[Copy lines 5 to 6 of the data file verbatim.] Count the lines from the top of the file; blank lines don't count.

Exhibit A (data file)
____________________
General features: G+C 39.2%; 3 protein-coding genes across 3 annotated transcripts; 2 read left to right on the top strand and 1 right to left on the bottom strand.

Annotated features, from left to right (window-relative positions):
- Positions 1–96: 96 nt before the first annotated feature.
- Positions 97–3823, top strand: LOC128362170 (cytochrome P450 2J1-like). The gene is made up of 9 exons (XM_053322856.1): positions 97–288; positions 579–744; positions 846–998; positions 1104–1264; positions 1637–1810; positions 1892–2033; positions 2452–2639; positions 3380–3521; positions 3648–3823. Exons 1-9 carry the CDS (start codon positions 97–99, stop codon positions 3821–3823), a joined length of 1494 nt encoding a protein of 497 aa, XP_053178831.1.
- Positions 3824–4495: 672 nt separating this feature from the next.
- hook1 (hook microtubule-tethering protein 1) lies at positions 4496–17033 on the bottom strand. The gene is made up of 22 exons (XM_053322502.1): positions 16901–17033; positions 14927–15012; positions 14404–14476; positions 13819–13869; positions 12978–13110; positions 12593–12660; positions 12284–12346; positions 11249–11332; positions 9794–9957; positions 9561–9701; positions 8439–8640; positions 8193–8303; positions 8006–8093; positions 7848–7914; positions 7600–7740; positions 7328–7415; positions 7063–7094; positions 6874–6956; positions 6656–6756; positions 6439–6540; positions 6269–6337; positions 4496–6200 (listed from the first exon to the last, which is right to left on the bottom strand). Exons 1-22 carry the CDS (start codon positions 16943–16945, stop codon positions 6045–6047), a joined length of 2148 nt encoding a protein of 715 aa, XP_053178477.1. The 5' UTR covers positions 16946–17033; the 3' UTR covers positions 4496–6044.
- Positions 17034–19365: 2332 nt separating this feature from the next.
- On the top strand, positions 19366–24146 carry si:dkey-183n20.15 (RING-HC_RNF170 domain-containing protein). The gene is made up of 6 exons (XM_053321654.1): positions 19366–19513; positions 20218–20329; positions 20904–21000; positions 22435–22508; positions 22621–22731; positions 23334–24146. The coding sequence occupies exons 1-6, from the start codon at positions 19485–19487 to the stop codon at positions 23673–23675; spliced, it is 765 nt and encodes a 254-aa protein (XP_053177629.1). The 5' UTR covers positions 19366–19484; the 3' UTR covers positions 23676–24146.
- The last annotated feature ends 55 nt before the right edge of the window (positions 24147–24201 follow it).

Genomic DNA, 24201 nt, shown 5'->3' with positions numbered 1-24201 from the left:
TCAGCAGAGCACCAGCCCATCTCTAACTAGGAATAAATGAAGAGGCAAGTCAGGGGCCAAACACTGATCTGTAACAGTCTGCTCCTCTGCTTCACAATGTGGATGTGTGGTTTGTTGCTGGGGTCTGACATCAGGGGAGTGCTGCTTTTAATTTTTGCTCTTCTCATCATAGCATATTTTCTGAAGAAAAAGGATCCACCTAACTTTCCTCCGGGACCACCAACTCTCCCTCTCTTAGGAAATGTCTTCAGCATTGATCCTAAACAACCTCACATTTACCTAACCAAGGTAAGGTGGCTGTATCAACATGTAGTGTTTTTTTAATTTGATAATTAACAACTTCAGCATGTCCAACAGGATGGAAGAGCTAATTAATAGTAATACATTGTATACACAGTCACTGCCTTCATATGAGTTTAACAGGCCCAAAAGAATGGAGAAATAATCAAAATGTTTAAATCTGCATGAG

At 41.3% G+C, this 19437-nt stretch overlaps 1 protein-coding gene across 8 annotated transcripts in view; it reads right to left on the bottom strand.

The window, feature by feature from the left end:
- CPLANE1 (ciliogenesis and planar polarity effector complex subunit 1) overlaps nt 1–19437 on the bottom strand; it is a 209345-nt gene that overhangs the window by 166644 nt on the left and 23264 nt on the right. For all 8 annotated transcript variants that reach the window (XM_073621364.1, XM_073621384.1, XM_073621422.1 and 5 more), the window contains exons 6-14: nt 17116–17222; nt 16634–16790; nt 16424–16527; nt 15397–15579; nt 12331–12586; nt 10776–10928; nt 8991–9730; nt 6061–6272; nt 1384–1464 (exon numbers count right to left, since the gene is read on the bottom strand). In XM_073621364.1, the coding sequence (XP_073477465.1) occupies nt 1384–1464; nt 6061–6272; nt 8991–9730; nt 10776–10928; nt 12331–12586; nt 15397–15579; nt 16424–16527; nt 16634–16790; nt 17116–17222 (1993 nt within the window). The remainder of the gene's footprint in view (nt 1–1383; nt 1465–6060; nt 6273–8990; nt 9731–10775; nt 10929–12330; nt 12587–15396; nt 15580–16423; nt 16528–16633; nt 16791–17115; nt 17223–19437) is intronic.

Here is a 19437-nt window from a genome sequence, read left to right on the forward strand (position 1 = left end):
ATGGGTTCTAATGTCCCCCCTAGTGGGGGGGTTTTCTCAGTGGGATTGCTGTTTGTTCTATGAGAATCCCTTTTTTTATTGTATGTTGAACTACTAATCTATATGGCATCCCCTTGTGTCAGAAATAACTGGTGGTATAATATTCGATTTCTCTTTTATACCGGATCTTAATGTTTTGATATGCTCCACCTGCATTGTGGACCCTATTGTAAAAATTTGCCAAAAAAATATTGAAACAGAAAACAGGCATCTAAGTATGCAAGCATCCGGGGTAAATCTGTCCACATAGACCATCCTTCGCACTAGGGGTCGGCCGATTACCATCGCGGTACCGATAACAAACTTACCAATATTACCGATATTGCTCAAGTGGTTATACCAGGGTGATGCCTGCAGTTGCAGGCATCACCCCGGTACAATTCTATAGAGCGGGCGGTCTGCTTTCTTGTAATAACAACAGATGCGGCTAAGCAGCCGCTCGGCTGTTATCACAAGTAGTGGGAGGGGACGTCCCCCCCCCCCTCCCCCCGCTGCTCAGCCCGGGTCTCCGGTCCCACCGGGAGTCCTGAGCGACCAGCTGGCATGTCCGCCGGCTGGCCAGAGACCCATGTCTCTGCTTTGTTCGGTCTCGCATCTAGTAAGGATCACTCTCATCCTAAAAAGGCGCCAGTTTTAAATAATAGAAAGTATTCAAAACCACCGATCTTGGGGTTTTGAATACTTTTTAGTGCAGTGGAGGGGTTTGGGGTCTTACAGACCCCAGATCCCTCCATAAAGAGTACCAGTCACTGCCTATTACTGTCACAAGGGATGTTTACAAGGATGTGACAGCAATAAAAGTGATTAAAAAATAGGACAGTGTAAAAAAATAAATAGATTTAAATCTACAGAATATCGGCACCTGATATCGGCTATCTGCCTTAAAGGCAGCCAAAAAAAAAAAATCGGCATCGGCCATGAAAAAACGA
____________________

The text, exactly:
- Positions 3824–4495: 672 nt separating this feature from the next.
- hook1 (hook microtubule-tethering protein 1) lies at positions 4496–17033 on the bottom strand. The gene is made up of 22 exons (XM_053322502.1): positions 16901–17033; positions 14927–15012; positions 14404–14476; positions 13819–13869; positions 12978–13110; positions 12593–12660; positions 12284–12346; positions 11249–11332; positions 9794–9957; positions 9561–9701; positions 8439–8640; positions 8193–8303; positions 8006–8093; positions 7848–7914; positions 7600–7740; positions 7328–7415; positions 7063–7094; positions 6874–6956; positions 6656–6756; positions 6439–6540; positions 6269–6337; positions 4496–6200 (listed from the first exon to the last, which is right to left on the bottom strand). Exons 1-22 carry the CDS (start codon positions 16943–16945, stop codon positions 6045–6047), a joined length of 2148 nt encoding a protein of 715 aa, XP_053178477.1. The 5' UTR covers positions 16946–17033; the 3' UTR covers positions 4496–6044.